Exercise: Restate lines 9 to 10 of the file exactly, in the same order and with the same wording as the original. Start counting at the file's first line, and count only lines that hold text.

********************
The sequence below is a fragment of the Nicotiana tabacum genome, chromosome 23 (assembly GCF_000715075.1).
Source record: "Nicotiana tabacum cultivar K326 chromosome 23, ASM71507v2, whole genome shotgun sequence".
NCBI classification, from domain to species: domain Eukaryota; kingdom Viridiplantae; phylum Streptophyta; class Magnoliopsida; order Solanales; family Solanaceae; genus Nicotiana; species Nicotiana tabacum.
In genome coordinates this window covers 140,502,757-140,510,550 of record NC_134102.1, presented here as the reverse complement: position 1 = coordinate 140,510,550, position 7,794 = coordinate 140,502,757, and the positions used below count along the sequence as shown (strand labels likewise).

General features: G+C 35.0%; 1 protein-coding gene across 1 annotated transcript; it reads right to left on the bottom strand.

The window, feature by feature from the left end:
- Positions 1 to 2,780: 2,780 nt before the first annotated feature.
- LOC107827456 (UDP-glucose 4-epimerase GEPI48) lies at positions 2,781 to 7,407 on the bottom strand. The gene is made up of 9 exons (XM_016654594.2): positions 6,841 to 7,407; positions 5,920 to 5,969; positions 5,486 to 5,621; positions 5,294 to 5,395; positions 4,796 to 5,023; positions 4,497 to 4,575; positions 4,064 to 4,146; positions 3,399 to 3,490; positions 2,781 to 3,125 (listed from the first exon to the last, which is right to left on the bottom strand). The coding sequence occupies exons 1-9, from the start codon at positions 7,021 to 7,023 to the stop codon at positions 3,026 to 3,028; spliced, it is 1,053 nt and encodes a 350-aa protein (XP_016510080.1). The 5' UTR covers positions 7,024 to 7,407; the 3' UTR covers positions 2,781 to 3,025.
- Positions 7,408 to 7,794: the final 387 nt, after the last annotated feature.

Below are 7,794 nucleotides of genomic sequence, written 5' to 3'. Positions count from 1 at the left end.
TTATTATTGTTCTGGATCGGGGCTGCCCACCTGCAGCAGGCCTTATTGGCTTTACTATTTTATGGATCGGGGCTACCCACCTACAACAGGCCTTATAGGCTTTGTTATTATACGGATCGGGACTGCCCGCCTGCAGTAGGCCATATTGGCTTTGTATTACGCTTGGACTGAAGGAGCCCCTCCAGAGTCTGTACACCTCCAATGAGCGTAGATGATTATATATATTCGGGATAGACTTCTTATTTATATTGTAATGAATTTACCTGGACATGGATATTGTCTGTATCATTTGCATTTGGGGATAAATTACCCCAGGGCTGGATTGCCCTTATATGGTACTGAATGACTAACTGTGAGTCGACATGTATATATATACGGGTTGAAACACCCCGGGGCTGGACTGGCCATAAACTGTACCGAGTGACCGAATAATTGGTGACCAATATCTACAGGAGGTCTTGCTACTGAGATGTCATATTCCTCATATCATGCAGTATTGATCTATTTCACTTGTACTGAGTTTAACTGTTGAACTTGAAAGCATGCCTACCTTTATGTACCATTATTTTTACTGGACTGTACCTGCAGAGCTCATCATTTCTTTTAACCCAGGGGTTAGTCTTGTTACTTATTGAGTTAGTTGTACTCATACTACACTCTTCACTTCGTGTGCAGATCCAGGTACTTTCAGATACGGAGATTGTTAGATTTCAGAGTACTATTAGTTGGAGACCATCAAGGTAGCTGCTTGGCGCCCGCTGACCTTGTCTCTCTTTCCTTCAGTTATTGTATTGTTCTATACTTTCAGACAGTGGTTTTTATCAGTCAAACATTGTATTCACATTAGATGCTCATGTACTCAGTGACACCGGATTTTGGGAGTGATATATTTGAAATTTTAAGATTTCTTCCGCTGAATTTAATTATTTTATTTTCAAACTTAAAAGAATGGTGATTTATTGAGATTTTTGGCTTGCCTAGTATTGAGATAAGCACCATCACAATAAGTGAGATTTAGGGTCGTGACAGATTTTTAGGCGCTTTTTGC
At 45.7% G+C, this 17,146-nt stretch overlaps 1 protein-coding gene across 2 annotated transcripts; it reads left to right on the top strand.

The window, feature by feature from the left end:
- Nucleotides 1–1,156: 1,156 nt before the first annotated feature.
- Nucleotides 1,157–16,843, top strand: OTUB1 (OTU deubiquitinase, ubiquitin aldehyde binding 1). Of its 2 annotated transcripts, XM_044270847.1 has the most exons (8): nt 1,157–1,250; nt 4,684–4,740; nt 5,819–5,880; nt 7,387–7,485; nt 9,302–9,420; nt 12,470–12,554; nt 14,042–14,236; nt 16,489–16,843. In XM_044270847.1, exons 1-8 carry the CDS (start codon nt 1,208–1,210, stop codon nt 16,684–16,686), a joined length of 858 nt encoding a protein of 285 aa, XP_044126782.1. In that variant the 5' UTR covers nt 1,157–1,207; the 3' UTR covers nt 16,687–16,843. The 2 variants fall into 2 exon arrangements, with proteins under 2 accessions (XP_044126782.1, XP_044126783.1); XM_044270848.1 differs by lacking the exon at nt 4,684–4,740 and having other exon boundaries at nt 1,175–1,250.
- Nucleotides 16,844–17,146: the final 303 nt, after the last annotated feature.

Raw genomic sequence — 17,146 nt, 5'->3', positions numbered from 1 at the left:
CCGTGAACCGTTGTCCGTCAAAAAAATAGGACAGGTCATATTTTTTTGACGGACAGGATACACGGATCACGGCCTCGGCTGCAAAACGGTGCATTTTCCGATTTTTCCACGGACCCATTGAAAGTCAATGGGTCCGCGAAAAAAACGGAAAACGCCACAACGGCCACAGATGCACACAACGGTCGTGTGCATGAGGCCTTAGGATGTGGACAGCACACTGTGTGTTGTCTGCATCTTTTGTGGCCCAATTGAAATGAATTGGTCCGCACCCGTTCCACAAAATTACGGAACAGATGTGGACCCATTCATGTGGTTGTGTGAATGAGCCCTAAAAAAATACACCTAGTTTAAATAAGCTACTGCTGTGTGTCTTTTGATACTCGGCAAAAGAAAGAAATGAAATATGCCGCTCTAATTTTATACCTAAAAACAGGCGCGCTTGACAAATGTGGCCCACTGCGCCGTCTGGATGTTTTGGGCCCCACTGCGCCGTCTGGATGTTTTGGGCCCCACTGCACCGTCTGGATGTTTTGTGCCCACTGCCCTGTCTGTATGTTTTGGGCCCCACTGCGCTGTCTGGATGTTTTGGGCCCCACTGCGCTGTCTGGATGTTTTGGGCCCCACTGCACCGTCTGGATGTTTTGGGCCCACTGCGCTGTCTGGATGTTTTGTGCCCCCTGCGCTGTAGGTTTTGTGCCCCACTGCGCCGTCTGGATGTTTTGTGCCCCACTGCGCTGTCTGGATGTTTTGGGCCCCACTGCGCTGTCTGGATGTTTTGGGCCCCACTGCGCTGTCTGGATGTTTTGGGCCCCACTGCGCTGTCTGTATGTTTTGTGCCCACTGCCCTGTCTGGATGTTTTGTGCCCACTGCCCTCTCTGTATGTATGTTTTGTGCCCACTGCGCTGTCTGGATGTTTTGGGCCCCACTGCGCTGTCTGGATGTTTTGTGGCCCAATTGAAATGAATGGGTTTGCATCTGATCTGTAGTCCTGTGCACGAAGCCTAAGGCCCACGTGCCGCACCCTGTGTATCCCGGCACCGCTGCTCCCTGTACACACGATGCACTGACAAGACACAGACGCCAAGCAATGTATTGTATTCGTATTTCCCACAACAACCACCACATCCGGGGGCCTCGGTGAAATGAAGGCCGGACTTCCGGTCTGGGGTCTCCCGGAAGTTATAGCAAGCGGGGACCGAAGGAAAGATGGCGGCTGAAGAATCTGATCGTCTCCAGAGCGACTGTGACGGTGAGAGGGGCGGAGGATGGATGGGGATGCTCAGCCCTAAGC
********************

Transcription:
- Positions 7,408 to 7,794: the final 387 nt, after the last annotated feature.

Below are 7,794 nucleotides of genomic sequence, written 5' to 3'. Positions count from 1 at the left end.